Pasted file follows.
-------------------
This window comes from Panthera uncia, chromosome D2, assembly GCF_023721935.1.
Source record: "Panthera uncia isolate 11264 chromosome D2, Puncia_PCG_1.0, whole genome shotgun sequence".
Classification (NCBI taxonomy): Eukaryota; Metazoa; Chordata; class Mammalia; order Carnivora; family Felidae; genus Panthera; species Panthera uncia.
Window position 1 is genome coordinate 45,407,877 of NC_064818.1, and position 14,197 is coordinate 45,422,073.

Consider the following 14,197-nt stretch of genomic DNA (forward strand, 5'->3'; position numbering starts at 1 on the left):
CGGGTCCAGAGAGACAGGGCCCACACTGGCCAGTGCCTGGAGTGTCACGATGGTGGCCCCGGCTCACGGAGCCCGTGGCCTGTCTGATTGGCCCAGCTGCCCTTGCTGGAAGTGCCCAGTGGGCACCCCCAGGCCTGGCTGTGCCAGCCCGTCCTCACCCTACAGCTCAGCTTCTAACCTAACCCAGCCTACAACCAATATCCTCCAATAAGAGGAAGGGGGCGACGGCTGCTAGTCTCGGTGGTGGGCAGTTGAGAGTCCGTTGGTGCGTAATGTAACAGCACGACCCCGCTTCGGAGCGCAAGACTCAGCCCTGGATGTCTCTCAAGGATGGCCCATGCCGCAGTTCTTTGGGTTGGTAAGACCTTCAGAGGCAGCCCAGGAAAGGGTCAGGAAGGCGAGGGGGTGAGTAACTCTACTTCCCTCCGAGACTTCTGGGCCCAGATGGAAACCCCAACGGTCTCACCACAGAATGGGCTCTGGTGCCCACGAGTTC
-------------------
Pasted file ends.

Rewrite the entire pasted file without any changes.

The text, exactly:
This window comes from Panthera uncia, chromosome D2, assembly GCF_023721935.1.
Source record: "Panthera uncia isolate 11264 chromosome D2, Puncia_PCG_1.0, whole genome shotgun sequence".
Classification (NCBI taxonomy): Eukaryota; Metazoa; Chordata; class Mammalia; order Carnivora; family Felidae; genus Panthera; species Panthera uncia.
Window position 1 is genome coordinate 45,407,877 of NC_064818.1, and position 14,197 is coordinate 45,422,073.

Consider the following 14,197-nt stretch of genomic DNA (forward strand, 5'->3'; position numbering starts at 1 on the left):
CGGGTCCAGAGAGACAGGGCCCACACTGGCCAGTGCCTGGAGTGTCACGATGGTGGCCCCGGCTCACGGAGCCCGTGGCCTGTCTGATTGGCCCAGCTGCCCTTGCTGGAAGTGCCCAGTGGGCACCCCCAGGCCTGGCTGTGCCAGCCCGTCCTCACCCTACAGCTCAGCTTCTAACCTAACCCAGCCTACAACCAATATCCTCCAATAAGAGGAAGGGGGCGACGGCTGCTAGTCTCGGTGGTGGGCAGTTGAGAGTCCGTTGGTGCGTAATGTAACAGCACGACCCCGCTTCGGAGCGCAAGACTCAGCCCTGGATGTCTCTCAAGGATGGCCCATGCCGCAGTTCTTTGGGTTGGTAAGACCTTCAGAGGCAGCCCAGGAAAGGGTCAGGAAGGCGAGGGGGTGAGTAACTCTACTTCCCTCCGAGACTTCTGGGCCCAGATGGAAACCCCAACGGTCTCACCACAGAATGGGCTCTGGTGCCCACGAGTTC